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Indian cuisine in FIFA World cup
Indian dishes available in Moscow during FIFA World Cup 2018, representational image, wikimedia commons

June 17, 2018:

Restaurateurs Prodyut and Sumana Mukherjee have not only brought Indian cuisine to the ongoing FIFA World Cup 2018 here but also plan to dish out free dinner to countrymen if Argentina wins the trophy on July 15.

Based in Moscow for the last 27 years, Prodyut and Sumana run two Indian eateries, “Talk Of The Town” and “Fusion Plaza”.

You may like to read more on Indian cuisine: Indian ‘masala’, among other condiments spicing up global food palate.

Both restaurants serve popular Indian dishes like butter chicken, kebabs and a varied vegetarian spread.

During the ongoing FIFA World Cup 2018, there will be 25 per cent discount for those who will possess a Fan ID (required to watch World Cup games).

There will also be gifts and contests on offers during matches in both the restaurants to celebrate the event.

The Mukherjees, hailing from Kolkata, are die-hard fans of Argentina. Despite Albiceleste drawing 1-1 with Iceland in their group opener with Lionel Messi failing to sparkle, they believe Jorge Sampaoli’s team can go the distance.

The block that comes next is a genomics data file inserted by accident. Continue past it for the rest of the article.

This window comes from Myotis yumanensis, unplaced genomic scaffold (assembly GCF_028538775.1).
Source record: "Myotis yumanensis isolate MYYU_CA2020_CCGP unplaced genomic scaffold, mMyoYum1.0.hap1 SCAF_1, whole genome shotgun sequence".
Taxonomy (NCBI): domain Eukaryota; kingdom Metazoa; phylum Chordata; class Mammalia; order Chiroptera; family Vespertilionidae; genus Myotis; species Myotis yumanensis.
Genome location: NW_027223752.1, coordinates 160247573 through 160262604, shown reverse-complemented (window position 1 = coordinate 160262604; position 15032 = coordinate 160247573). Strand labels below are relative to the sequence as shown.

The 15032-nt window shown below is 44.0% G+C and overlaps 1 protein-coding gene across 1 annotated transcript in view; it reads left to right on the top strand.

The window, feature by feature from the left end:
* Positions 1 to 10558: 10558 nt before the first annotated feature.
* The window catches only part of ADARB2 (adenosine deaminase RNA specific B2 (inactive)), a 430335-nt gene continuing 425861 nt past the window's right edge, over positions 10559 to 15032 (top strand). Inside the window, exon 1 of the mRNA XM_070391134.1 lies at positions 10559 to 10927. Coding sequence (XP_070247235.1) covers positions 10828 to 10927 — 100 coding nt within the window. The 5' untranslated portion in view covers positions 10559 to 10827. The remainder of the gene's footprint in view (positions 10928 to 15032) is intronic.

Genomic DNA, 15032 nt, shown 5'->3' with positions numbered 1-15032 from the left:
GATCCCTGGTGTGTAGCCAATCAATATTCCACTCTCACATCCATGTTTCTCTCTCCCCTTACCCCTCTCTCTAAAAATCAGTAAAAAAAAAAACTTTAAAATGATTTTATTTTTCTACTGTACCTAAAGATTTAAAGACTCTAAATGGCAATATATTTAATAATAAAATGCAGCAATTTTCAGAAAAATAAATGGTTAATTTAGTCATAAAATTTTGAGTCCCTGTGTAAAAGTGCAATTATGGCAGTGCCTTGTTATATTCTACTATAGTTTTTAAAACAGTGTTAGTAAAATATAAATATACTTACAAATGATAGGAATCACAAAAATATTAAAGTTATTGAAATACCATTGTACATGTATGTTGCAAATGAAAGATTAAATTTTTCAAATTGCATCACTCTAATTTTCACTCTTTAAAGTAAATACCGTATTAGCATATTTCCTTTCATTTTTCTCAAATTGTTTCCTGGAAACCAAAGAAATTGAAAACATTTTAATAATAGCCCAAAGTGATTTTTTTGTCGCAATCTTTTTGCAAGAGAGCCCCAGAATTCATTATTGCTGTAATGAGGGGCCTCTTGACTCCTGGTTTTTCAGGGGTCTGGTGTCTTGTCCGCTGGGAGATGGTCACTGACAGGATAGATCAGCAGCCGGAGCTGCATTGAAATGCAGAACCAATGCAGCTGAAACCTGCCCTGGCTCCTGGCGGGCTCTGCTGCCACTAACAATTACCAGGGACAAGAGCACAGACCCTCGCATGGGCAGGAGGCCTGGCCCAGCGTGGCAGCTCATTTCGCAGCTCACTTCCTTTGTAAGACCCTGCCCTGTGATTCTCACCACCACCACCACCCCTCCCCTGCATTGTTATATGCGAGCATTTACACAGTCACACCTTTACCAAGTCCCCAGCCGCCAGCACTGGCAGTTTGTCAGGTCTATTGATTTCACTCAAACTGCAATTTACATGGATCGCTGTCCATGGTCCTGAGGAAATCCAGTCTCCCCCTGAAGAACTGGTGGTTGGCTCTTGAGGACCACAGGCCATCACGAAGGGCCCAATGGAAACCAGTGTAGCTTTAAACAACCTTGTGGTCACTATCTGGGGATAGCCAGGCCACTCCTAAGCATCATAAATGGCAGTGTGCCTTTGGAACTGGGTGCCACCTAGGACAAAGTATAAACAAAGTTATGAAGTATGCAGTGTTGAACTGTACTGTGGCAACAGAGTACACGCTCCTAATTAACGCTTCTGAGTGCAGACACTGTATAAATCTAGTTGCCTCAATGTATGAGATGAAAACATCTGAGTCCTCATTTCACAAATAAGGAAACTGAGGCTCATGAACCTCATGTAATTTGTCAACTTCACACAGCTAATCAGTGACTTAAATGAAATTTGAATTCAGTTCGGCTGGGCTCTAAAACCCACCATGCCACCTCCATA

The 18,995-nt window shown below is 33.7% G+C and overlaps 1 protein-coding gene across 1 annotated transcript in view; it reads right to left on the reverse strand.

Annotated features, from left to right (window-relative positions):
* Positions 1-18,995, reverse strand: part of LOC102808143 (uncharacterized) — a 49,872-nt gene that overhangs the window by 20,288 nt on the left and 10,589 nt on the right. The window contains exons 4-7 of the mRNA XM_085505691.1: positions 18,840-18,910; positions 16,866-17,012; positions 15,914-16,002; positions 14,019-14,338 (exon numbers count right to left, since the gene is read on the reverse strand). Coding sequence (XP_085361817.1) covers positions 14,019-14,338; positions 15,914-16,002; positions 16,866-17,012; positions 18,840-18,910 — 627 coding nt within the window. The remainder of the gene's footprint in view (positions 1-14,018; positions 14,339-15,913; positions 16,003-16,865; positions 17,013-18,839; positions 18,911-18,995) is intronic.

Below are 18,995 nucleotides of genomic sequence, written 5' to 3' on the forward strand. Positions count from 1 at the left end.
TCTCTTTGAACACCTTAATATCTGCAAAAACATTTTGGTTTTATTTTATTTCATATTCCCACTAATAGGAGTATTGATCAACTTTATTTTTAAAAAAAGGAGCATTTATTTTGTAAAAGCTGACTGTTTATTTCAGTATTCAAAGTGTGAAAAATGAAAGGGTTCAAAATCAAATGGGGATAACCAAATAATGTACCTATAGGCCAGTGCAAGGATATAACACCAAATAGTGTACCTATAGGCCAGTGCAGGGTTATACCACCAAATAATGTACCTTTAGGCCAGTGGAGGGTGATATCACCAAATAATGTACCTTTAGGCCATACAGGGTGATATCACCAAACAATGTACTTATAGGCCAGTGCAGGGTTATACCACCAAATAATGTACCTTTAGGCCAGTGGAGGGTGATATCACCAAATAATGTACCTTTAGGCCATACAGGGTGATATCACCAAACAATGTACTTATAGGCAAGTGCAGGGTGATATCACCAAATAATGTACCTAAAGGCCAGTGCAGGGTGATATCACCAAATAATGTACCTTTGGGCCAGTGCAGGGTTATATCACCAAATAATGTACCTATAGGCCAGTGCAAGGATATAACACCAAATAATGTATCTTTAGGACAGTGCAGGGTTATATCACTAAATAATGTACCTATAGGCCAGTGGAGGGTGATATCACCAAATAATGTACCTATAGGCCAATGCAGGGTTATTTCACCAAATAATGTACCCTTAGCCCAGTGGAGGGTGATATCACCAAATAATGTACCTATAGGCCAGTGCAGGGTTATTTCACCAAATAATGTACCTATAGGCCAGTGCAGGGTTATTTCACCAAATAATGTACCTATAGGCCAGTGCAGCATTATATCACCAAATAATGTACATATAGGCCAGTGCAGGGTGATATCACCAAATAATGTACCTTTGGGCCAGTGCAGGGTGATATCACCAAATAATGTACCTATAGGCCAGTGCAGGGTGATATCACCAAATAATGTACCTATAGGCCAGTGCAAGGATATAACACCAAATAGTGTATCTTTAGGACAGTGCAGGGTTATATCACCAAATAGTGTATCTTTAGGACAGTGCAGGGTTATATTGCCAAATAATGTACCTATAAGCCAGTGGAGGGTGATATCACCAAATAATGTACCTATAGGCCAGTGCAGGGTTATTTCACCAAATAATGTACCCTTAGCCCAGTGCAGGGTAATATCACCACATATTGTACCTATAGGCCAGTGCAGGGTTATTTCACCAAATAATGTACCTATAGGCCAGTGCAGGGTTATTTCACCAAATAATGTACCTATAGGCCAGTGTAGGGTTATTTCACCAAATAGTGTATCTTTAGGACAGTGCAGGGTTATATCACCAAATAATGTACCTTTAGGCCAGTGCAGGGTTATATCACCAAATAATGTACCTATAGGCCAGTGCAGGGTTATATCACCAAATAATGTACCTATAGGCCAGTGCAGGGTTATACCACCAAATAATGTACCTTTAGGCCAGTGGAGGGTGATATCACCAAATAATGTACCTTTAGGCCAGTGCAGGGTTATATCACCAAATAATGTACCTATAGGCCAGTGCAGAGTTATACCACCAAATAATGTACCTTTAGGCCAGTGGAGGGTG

“I am an Argentina fan. I have booked tickets for a quarterfinal match, a semifinal and of course the final. If Argentina goes on to lift

During the World Cup, there will be 25 per cent discount for those who will possess a Fan ID (required to watch World Cup games).

There will also be gifts and contests on offers during matches in both the restaurants to celebrate the event.

FIFA World Cup 2018 Russia
FIFA World Cup 2018, Wikimedia Commons.

“We have been waiting for this World Cup. Indians come in large numbers during the World Cup and we wanted these eateries to be a melting point,” he added.

According to Cutting Edge Events, FIFA’s official sales agency in India for the 2018 World Cup, India is amongst the top 10 countries in terms of number of match tickets bought.

Read more about Indian cuisine abroad: Hindoostane Coffee House: London’s First Indian Restaurant.

Prodyut came to Moscow to study engineering and later started working for a pharmaceutical company here before trying his hand in business. Besides running the two restaurants with the help of his wife, he was into the distribution of pharmaceutical products.

“After Russia won the first match of the World Cup, the footfall has gone up considerably. The Indians are also flooding in after the 6-9 p.m. game. That is the time both my restaurants remain full,” Prodyut said.

There are also plans to rope in registered fan clubs of Latin American countries, who will throng the restaurants during matches and then follow it up with after-game parties till the wee hours.

“I did get in touch with some of the fan clubs I had prior idea about. They agreed to come over and celebrate the games at our joints. Those will be gala nights when both eateries will remain open all night for them to enjoy,” Prodyut said.

Watching the World Cup is a dream come true for the couple, Sumana said.

“We want to make the Indians who have come here to witness the spectacle and feel at home too. We always extend a helping hand and since we are from West Bengal, we make special dishes for those who come from Bengal,” she added. (IANS)